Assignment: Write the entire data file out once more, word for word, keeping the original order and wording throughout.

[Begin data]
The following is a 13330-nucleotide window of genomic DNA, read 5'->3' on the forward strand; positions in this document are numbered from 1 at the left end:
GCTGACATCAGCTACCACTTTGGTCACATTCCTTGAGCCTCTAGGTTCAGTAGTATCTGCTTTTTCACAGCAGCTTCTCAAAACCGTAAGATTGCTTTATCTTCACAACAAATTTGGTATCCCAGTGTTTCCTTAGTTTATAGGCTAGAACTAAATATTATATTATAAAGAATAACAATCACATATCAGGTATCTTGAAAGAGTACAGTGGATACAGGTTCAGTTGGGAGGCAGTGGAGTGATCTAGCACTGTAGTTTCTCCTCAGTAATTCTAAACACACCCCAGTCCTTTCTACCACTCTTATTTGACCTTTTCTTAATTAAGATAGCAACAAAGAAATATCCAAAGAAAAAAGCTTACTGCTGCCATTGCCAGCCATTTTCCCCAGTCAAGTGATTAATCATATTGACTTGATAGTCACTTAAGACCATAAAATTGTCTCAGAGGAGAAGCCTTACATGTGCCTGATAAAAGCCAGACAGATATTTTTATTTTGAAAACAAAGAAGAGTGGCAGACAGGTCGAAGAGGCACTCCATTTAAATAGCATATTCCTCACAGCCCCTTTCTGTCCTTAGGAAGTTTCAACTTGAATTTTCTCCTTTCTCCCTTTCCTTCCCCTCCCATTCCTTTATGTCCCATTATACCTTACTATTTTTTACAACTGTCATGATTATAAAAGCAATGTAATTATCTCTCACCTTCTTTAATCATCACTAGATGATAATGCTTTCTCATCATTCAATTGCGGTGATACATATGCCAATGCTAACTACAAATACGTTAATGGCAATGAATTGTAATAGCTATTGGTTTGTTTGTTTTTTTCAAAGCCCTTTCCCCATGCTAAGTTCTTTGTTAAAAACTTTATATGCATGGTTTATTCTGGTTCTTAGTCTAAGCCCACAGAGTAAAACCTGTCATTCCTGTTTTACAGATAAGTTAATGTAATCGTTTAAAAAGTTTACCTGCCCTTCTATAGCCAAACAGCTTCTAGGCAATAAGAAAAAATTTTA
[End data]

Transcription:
The following is a 13330-nucleotide window of genomic DNA, read 5'->3' on the forward strand; positions in this document are numbered from 1 at the left end:
GCTGACATCAGCTACCACTTTGGTCACATTCCTTGAGCCTCTAGGTTCAGTAGTATCTGCTTTTTCACAGCAGCTTCTCAAAACCGTAAGATTGCTTTATCTTCACAACAAATTTGGTATCCCAGTGTTTCCTTAGTTTATAGGCTAGAACTAAATATTATATTATAAAGAATAACAATCACATATCAGGTATCTTGAAAGAGTACAGTGGATACAGGTTCAGTTGGGAGGCAGTGGAGTGATCTAGCACTGTAGTTTCTCCTCAGTAATTCTAAACACACCCCAGTCCTTTCTACCACTCTTATTTGACCTTTTCTTAATTAAGATAGCAACAAAGAAATATCCAAAGAAAAAAGCTTACTGCTGCCATTGCCAGCCATTTTCCCCAGTCAAGTGATTAATCATATTGACTTGATAGTCACTTAAGACCATAAAATTGTCTCAGAGGAGAAGCCTTACATGTGCCTGATAAAAGCCAGACAGATATTTTTATTTTGAAAACAAAGAAGAGTGGCAGACAGGTCGAAGAGGCACTCCATTTAAATAGCATATTCCTCACAGCCCCTTTCTGTCCTTAGGAAGTTTCAACTTGAATTTTCTCCTTTCTCCCTTTCCTTCCCCTCCCATTCCTTTATGTCCCATTATACCTTACTATTTTTTACAACTGTCATGATTATAAAAGCAATGTAATTATCTCTCACCTTCTTTAATCATCACTAGATGATAATGCTTTCTCATCATTCAATTGCGGTGATACATATGCCAATGCTAACTACAAATACGTTAATGGCAATGAATTGTAATAGCTATTGGTTTGTTTGTTTTTTTCAAAGCCCTTTCCCCATGCTAAGTTCTTTGTTAAAAACTTTATATGCATGGTTTATTCTGGTTCTTAGTCTAAGCCCACAGAGTAAAACCTGTCATTCCTGTTTTACAGATAAGTTAATGTAATCGTTTAAAAAGTTTACCTGCCCTTCTATAGCCAAACAGCTTCTAGGCAATAAGAAAAAATTTTA